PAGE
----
webKnossos and Connectomics

December 18, 2018 • webknossos

webKnossos is an image annotation tool for large-scale Connectomics. As a web-based tool it enables collaboration of many scientists and facilitates data sharing within the community.

This is the first post in a series of webKnossos-related posts. The next posts will be about webKnossos’ efficient annotation and Machine Learning features.

Large-scale Connectomics reconstructs the network of neurons

The human brain has roughly 86 billion neurons and each neuron has an average of 2 thousand synapses to other neurons. However, the connection network that results from that is largely unknown. Connectomics is a field of Brain Research that is interested in this network. Densely reconstructing the wiring of the neurons, will uncover knowledge about the inner workings of the brain, learning processes and diseases. In order to investigate the neural network, scientists reconstruct neurons and synapses from 3D image data of tissue samples.

Due to the required resolution of a few nanometers, this leads to massive datasets. At a resolution of 4×4×40 nm³, a full fly brain (view in webKnossos), the size of a poppy seed, eats up 50 TB of disk space. A cubic millimeter at the same resolution comes in at 1.5 PB. For reference, a full brain of a mouse, which is still a fairly small animal, is roughly 450 mm³ in size and would amount to 675 PB. The scale of data that the scientists operate on is just mind-boggling. These datasets do not fit on single computers and cannot be analyzed by individual people.

webKnossos user interface
webKnossos user interface

Online Exploration of 3D image datasets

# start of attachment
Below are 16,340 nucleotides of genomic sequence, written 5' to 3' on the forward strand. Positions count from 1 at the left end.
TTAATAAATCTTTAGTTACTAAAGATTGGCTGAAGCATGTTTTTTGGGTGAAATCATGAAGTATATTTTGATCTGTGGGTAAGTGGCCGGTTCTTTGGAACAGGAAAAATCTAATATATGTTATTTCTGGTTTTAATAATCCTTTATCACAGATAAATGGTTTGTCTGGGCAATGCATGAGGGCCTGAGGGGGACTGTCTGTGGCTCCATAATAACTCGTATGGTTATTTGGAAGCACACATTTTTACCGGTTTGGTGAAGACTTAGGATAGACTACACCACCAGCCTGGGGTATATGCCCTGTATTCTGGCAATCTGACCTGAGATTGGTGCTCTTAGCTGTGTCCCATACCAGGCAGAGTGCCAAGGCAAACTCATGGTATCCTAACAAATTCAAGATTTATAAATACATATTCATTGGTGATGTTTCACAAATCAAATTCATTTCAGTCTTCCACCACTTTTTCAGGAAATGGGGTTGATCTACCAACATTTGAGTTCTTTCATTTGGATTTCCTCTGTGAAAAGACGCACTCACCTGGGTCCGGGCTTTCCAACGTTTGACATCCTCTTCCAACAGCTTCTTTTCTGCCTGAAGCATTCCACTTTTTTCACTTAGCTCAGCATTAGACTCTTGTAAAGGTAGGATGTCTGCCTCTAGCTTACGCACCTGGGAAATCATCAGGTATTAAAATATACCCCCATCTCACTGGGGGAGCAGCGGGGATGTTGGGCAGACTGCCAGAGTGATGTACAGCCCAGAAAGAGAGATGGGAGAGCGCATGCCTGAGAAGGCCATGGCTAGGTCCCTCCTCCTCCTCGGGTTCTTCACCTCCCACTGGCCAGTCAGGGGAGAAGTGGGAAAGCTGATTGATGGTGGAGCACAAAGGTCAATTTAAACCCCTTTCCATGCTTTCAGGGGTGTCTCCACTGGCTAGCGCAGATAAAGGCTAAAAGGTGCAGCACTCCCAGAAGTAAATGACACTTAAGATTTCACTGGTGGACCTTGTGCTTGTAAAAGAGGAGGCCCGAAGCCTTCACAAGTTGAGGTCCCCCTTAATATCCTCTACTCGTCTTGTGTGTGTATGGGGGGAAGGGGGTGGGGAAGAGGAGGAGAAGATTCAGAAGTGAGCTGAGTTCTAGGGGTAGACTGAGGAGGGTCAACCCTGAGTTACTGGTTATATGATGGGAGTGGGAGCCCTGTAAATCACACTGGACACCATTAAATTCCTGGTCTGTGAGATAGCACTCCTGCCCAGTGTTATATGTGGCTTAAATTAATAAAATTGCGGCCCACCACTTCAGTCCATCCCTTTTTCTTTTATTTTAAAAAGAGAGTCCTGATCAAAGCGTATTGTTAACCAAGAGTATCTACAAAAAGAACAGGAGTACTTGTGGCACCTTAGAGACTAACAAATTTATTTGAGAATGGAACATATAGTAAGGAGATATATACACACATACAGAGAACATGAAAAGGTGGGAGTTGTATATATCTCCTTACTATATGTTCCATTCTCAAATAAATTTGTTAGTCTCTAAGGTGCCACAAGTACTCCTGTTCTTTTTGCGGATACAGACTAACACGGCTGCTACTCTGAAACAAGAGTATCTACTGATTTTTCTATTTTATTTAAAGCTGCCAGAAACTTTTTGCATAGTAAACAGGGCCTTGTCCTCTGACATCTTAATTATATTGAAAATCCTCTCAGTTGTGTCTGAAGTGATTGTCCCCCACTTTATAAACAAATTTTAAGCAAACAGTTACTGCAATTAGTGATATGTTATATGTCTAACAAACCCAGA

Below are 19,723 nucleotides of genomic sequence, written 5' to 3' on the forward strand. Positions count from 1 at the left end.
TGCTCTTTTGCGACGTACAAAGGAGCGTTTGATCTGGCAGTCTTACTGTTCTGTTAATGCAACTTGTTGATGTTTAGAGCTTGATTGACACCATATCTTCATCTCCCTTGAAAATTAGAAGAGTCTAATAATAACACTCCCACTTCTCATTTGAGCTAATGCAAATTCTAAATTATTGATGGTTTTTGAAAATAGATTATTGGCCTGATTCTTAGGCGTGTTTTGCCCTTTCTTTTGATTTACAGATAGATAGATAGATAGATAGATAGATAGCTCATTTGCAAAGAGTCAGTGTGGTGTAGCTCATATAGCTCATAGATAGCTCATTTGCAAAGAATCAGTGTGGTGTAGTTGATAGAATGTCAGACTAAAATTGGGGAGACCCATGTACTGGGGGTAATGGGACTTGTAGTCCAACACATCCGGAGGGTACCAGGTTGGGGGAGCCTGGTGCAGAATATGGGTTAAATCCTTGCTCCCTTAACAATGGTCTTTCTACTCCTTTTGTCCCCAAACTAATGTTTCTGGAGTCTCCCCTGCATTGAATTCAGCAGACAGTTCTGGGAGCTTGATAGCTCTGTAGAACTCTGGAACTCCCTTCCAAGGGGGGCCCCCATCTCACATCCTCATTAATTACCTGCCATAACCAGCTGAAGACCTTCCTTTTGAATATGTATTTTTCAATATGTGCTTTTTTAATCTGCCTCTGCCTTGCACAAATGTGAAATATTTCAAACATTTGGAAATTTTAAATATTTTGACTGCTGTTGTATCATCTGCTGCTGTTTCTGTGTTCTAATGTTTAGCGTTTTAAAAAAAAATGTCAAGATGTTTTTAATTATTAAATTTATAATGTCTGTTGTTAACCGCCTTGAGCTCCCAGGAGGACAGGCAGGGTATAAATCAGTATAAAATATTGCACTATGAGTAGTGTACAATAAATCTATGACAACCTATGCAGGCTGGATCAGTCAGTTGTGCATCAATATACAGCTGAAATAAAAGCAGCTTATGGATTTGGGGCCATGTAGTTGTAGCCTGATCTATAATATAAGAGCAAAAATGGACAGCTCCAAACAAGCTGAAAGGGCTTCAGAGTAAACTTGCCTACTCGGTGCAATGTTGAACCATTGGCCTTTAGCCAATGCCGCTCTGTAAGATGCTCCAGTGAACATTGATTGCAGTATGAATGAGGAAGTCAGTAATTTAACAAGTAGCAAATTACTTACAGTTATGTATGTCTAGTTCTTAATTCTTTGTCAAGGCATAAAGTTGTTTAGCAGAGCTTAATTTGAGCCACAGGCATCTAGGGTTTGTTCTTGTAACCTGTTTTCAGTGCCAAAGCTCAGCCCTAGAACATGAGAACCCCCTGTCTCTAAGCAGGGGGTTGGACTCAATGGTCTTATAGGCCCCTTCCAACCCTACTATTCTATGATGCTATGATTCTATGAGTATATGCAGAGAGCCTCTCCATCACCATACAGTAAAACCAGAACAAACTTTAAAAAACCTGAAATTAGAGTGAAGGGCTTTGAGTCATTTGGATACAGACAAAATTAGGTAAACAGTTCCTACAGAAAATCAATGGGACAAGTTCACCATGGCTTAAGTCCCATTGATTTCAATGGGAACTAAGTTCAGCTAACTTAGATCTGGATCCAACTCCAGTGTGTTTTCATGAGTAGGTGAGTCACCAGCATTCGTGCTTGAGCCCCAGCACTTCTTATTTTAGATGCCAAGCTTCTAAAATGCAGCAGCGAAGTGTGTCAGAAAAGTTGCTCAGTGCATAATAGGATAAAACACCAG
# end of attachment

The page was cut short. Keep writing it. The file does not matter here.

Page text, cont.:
In order to work with datasets of that size, collaborative tools are required. Especially web-based tools lend themselves well to collaboration and data sharing. webKnossos is an open-source tool for exploring and annotating large 3D image datasets. We developed webKnossos in collaboration with the Max Planck Institute for Brain Research and published our results in in Nature Methods. It has been built for the Connectomics community but also is used in other domains.

With webKnossos, users can easily browse through large datasets from wherever they are. The data delivery is optimized for low latency and high bandwidth. With the help of downsampling, it is possible to quickly browse from an overview to the desired location in the dataset at a resolution where most cell components are visible.

Zooming through a full fly brain
Zooming through 50 TB of 3D image data (Full adult fly brain).

Collaboration and publication with webKnossos

Because webKnossos is a web-based tool, sharing a dataset is as easy as sending a link to a colleague. During analysis, this link will be token-secured. And when analysis is done, publication is only a flip of a switch away. Authors can even link to exact locations in the raw data from their paper. When the data is published, other scientists can build upon the work and create annotations directly from webKnossos. At demo.webknossos.org, there is already a selection of datasets (such as this full fly brain, this mouse retina or this Zebrafish neuromast) that will grow over time.

Users don’t need to install anything besides a browser on their computers to use webKnossos. This is especially convenient for crowd-sourcing where a large group of users will collaboratively work on a dataset. It would be a tremendous effort to make sure that everybody has the most up-to-date version of the software installed. webKnossos has been developed with crowd-sourcing in mind and has user, project and task management features to support it.

The next posts of this series will cover the annotation and Machine Learning features of webKnossos. In the meantime, learn how to use webKnossos for your research.

Boergens, Berning et al., webKnossos: efficient online 3D data annotation for connectomics, 2017
Berning et al., SegEM: Efficient Image Analysis for High-Resolution Connectomics, 2015 (including top image)
Zheng, Lauritzen et al., A Complete Electron Microscopy Volume of the Brain of Adult Drosophila melanogaster, 2018

by Norman Rzepka

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